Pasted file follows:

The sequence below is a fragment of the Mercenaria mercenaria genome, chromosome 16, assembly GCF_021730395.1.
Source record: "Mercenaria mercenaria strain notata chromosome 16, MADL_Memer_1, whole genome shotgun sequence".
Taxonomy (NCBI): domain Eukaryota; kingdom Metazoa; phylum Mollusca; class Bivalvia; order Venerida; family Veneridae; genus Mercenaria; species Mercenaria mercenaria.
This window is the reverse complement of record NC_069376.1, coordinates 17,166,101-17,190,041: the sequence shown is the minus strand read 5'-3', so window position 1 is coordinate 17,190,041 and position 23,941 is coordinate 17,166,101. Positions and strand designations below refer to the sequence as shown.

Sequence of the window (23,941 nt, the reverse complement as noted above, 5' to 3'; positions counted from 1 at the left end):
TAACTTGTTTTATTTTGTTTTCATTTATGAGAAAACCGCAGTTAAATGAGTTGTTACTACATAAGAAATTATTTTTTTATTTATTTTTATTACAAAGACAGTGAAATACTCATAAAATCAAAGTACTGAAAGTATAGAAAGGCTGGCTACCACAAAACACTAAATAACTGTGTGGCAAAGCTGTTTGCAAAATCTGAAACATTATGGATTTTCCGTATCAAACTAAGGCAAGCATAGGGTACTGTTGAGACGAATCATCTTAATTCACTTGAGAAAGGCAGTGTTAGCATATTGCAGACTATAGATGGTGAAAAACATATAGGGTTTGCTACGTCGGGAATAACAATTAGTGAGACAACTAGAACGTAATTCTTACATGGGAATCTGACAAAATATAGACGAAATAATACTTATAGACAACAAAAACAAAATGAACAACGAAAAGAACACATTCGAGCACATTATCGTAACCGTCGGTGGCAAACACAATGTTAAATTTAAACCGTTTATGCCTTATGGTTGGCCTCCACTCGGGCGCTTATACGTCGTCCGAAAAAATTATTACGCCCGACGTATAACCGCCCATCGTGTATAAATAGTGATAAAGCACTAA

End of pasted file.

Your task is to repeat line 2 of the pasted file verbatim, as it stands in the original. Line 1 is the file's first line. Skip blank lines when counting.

Source record: "Mercenaria mercenaria strain notata chromosome 16, MADL_Memer_1, whole genome shotgun sequence".